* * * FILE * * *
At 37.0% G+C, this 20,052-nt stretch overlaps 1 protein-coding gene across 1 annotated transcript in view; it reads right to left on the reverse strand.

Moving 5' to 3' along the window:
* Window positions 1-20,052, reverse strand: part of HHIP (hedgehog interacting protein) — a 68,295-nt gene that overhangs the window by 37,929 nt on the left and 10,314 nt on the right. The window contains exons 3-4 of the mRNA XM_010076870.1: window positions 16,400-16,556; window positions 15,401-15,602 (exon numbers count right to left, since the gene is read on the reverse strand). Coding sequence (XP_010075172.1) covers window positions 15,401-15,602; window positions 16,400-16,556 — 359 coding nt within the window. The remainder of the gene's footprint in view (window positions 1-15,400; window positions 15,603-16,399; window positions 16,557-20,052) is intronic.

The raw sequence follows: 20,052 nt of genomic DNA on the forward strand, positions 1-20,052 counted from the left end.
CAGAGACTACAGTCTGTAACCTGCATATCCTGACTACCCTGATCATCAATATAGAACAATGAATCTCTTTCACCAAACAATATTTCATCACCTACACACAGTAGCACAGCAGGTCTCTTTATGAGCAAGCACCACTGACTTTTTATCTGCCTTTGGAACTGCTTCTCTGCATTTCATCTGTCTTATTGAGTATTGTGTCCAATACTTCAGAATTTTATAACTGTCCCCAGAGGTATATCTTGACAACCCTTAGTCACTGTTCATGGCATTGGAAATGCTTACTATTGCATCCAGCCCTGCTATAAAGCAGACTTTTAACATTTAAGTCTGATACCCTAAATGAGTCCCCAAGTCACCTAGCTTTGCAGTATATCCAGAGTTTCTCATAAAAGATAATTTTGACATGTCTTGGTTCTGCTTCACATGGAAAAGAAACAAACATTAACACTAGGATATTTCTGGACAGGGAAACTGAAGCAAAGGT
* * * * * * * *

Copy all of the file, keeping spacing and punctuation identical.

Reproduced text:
At 37.0% G+C, this 20,052-nt stretch overlaps 1 protein-coding gene across 1 annotated transcript in view; it reads right to left on the reverse strand.

Moving 5' to 3' along the window:
* Window positions 1-20,052, reverse strand: part of HHIP (hedgehog interacting protein) — a 68,295-nt gene that overhangs the window by 37,929 nt on the left and 10,314 nt on the right. The window contains exons 3-4 of the mRNA XM_010076870.1: window positions 16,400-16,556; window positions 15,401-15,602 (exon numbers count right to left, since the gene is read on the reverse strand). Coding sequence (XP_010075172.1) covers window positions 15,401-15,602; window positions 16,400-16,556 — 359 coding nt within the window. The remainder of the gene's footprint in view (window positions 1-15,400; window positions 15,603-16,399; window positions 16,557-20,052) is intronic.

The raw sequence follows: 20,052 nt of genomic DNA on the forward strand, positions 1-20,052 counted from the left end.
CAGAGACTACAGTCTGTAACCTGCATATCCTGACTACCCTGATCATCAATATAGAACAATGAATCTCTTTCACCAAACAATATTTCATCACCTACACACAGTAGCACAGCAGGTCTCTTTATGAGCAAGCACCACTGACTTTTTATCTGCCTTTGGAACTGCTTCTCTGCATTTCATCTGTCTTATTGAGTATTGTGTCCAATACTTCAGAATTTTATAACTGTCCCCAGAGGTATATCTTGACAACCCTTAGTCACTGTTCATGGCATTGGAAATGCTTACTATTGCATCCAGCCCTGCTATAAAGCAGACTTTTAACATTTAAGTCTGATACCCTAAATGAGTCCCCAAGTCACCTAGCTTTGCAGTATATCCAGAGTTTCTCATAAAAGATAATTTTGACATGTCTTGGTTCTGCTTCACATGGAAAAGAAACAAACATTAACACTAGGATATTTCTGGACAGGGAAACTGAAGCAAAGGT